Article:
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How does the overall standings work?

Tour de France
by hornetstu (U13790559) 07 July 2009
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I am a complete newcomer to cycling and was wondering how the overall standings work.

It seems unfair that Mark Cavendish has won the last two stages yet he is currently 142nd in the overall standings.

If someone could explain id be grateful.


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posted Jul 7, 2009

It used to be that the intermediate sprints (those preset points along the stage)carried time bonuses of 6seconds for first,4seconds for 2nd and 2 seconds for 3rd but this was discontinued a couple of years ago.
That kind of stopped the sprinters being able to pick up the yellow jersey in the opening few weeks.

The mountains are undoubtedly where most time is won and lost......yesterdays breakaway of 27 riders only gained 40 seconds on the rest of the field,whereas if such a break occurs in the mountains the struggling pack could lose the same amount of MINUTES!

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comment by Sonny (U3877544)

posted Jul 7, 2009

These comments about Cav not being good enough to win the tour are all over the internet by people who don't understand how it all works!

The Green Jersey is very very prestigious. Cav played down his chances and said it wasn't a priority beforehand but once he donned the jersey for the first time he announced it was his boyhood dream and was now the most significant moment of his career.

After following the tour since 1989 I can't begin to explain how excited I am that a British rider is set to be the dominant sprinter over the next decade. Cav getting the green jersey and winning the last stage in Paris would be far more significant than Andy Murray winning Wimbledon for example.

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posted Jul 7, 2009

I see you from your profile are a footie fan - compare Cav to a striker.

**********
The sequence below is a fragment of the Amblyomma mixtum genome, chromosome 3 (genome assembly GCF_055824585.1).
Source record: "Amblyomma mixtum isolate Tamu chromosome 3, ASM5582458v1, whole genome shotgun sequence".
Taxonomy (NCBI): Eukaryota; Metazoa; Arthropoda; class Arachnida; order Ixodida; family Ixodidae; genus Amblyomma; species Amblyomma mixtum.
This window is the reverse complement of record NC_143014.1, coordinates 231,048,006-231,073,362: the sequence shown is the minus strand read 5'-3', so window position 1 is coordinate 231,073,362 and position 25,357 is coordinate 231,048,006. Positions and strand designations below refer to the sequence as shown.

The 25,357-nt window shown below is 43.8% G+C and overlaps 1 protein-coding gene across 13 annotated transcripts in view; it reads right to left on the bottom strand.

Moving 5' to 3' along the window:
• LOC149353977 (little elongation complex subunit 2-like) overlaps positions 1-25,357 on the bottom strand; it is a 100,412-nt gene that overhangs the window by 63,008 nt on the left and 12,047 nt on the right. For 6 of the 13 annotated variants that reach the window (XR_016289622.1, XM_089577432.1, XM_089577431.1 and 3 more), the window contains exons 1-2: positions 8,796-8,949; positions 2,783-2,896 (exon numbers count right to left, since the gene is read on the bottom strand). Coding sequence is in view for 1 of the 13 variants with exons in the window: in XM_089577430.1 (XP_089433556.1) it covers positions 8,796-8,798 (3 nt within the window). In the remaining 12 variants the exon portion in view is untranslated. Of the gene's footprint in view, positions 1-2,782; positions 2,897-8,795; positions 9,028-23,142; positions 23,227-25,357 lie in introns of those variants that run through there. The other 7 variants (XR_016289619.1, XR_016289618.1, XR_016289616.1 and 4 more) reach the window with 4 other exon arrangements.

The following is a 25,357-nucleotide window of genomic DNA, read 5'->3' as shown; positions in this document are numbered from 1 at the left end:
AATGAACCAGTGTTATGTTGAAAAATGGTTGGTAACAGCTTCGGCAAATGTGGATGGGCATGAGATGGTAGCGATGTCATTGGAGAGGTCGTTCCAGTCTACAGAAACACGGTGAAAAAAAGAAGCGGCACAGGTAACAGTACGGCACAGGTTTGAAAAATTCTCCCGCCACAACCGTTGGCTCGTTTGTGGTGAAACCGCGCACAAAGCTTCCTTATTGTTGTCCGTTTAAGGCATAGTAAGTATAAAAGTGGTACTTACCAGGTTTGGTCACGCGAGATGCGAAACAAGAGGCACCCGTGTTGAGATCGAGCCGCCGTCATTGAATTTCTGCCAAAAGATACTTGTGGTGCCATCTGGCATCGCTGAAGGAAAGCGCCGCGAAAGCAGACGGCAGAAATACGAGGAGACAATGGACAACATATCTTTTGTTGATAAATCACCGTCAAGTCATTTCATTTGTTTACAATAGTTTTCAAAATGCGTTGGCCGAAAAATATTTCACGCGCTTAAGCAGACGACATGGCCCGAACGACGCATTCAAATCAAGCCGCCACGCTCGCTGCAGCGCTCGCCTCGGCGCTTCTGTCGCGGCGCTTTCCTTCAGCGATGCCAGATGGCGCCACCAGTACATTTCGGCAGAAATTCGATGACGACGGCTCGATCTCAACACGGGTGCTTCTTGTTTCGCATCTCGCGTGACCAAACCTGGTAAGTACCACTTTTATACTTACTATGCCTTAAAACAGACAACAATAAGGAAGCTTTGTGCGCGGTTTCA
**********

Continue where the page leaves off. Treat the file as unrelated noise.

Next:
A team who scores loads of goals in a season does not necessarily will the league, rather they need consistency during the season.

With cycling tours (TDF, Giro, Vuelta) there are jerseys to cater for all - the sprinters**, climbers, overall riders and youth.
** The "sprinters" (green) jersey can also be won by those who pick up points all through the race - winning 2 stages and then coming last every day will not beat someone who comes 5th every day (a la Erik Zabel of old)

Hope that helps, enjoy Le Tour!

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comment by Ian B (U3864728)

posted Jul 7, 2009


Perhaps consider the TdF as a series of individual races held on consecutive days and testing the different disciplines of road race cycling - individual and team time trials (shorter stages, usually varying between about 20 and 60km, run against the clock for each competitor or team - most often run on flattish routes where riders who can maintain a high speed will do well; look out for the Brits David Millar and Bradley Wiggins in these, athough Cancellara is the king at the moment), flat stages (for the sprinters such as Cavendish), high mountain stages (for the usually smaller and lighter weight riders who climb well), and intermediate stages (these usually provide an opportunity for attacking riders to win from small break aways, although sometimes the sprinters or overall riders may be competetive).